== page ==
unprotect(heaviside): heaviside(0):= 0:
Despite the new value heaviside(0) = 0, the wrapper procedure f returns the old value 1/2:
f(0)
The result of the procedure call f(0) does not change because the system does not reevaluate this result. It finds the result in the remember table of the procedure f and returns that result. To display the content of the remember table, call the wrapper procedure f with the Remember option as a first argument and the Print option as a second argument. The value 10^{6} in the second column is the value of MAXEFFORT used during computations.
f(Remember, Print)
To force reevaluation of the procedure calls of f, clear the remember table of that procedure. To clear the remember table, call f with the Remember option as a first argument and the Clear option as a second argument:
f(Remember, Clear):
Now f returns the correct result:
f(0)
If you use the option remember, you also can clear the remember table and force reevaluation. For example, rewrite the procedure f as follows:
f := proc(x) option remember; begin heaviside(x) end: f(0)
Now restore the heaviside function to its default definition:
heaviside(0):= 1/2:
To clear a remember table created by the option remember, use the forget function:
forget(f): f(0)
Use the protect function with the ProtectLevelError option to prevent further changes to heaviside. Also, delete the procedure f:
protect(heaviside, ProtectLevelError): delete f
The remember mechanism is a powerful tool for improving performance of MuPAD procedures. Nevertheless, you can encounter some problems when using this mechanism:
Remember tables are efficient only if the access time of the remember table is significantly less than the time needed to evaluate the result. If a remember table is very large, evaluation can be computationally cheaper than accessing the result stored in the remember table.
Storing large remember tables requires a large amount of memory. Especially, remember tables created with the option remember can grow very large, and significantly reduce available memory. The number of entries in remember tables created by prog::remember is limited. When the number of entries in a remember table created by prog::remember reaches the maximum number, the system removes a group of older entries.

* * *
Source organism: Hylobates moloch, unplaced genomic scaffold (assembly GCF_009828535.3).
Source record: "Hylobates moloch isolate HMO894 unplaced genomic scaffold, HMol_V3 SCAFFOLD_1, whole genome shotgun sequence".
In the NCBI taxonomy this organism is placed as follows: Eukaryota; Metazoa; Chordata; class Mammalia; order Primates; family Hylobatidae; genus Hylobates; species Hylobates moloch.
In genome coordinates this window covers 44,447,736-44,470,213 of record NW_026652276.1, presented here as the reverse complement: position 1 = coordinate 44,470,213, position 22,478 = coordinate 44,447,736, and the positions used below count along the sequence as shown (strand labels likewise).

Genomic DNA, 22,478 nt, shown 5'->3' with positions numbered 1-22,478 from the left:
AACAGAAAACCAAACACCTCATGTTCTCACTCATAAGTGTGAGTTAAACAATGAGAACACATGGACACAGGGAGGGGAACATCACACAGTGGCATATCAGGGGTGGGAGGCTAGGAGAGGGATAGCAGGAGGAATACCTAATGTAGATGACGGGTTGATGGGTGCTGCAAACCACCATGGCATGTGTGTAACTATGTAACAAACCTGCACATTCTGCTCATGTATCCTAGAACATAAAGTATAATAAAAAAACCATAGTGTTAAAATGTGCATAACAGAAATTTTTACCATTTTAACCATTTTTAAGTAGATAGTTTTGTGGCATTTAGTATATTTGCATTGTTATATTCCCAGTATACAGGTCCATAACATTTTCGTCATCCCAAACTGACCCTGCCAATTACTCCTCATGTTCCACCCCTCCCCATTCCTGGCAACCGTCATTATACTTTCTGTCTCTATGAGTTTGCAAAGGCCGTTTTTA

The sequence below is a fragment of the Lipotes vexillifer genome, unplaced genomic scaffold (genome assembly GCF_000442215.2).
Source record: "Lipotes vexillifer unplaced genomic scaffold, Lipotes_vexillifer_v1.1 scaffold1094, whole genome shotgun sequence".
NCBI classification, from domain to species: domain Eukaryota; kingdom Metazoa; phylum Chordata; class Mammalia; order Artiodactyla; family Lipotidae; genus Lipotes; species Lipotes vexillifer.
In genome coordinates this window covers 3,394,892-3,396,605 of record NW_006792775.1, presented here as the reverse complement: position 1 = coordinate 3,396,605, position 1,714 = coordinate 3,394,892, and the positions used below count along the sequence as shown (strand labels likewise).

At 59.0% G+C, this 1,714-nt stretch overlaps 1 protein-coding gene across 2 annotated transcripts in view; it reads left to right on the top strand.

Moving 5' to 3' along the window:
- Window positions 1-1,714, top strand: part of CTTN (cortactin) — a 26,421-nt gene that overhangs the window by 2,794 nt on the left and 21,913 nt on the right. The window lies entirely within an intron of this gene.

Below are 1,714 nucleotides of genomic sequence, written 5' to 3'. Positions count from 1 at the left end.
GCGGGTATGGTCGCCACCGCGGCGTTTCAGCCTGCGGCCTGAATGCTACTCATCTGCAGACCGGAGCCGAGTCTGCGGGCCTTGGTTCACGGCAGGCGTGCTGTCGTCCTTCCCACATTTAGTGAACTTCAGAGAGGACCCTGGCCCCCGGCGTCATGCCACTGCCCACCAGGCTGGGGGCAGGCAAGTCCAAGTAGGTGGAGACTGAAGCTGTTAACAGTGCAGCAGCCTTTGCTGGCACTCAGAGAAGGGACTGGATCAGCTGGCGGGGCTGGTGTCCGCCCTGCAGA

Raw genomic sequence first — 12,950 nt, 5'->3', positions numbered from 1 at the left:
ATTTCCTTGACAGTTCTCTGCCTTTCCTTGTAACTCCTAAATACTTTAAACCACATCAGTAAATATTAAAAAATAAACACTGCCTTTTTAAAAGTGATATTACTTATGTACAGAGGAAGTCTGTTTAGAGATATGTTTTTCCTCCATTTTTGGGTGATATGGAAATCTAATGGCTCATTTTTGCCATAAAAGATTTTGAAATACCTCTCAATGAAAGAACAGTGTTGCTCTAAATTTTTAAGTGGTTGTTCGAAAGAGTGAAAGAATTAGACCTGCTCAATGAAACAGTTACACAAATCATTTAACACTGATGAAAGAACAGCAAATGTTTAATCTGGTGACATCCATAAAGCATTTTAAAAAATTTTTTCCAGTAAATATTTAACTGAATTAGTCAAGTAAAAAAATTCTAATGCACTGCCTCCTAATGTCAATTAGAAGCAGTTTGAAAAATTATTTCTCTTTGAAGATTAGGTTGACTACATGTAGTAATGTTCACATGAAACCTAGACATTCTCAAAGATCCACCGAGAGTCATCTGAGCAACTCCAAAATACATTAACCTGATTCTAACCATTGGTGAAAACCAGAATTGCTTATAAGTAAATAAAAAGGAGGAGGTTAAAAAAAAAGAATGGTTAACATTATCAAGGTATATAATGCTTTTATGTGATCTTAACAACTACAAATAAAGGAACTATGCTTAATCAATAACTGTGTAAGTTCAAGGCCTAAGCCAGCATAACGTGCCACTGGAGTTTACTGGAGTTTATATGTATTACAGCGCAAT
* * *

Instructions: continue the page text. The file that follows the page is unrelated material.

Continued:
Using prog::remember or the option remember for nonrecurring procedure calls can significantly decrease code performance. Avoid using the remember mechanism for nonrecurring procedure calls, especially if the arguments are numerical.
If you change the properties of input arguments or modify the variables DIGITS or ORDER, the remember mechanism ignores these changes by default. See Remembering Results Without Context.
In some cases you must clear the remember table of a procedure to enforce reevaluation and avoid incorrect results. For example, clearing the remember table can be necessary when a procedure changes global variables or if global variables affect the results of a procedure. See Clearing Remember Tables.
Many predefined MuPAD functions have special values stored in their remember tables. Therefore, clearing the remember tables of predefined MuPAD functions is not recommended. Note that the forget function does not error when you call it for a predefined MuPAD function.